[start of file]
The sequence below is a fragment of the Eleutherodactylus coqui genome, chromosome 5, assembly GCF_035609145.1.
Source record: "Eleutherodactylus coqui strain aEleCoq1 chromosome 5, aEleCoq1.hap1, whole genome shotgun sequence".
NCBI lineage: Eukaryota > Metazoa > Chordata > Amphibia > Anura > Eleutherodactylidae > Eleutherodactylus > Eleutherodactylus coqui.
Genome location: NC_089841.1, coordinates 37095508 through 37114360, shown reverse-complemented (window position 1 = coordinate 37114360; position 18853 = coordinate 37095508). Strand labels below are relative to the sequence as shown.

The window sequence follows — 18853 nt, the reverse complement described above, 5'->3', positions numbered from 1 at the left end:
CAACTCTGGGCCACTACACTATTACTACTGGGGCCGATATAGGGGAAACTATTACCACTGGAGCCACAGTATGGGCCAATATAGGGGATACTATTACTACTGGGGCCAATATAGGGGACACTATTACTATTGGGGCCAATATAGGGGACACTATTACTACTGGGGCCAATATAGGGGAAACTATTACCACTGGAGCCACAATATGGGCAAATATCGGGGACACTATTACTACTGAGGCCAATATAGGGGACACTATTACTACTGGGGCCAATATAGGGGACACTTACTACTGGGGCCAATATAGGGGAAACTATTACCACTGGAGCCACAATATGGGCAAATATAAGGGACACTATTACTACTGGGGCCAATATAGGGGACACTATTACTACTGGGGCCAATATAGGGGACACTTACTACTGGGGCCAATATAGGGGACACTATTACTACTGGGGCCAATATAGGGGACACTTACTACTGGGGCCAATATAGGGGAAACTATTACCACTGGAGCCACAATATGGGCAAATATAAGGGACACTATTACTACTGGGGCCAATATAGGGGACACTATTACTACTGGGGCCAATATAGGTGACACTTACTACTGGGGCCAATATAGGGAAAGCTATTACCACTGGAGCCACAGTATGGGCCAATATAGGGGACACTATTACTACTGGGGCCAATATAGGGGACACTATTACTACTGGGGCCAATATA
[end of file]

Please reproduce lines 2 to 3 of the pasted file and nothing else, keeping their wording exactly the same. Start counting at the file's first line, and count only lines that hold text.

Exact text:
Source record: "Eleutherodactylus coqui strain aEleCoq1 chromosome 5, aEleCoq1.hap1, whole genome shotgun sequence".
NCBI lineage: Eukaryota > Metazoa > Chordata > Amphibia > Anura > Eleutherodactylidae > Eleutherodactylus > Eleutherodactylus coqui.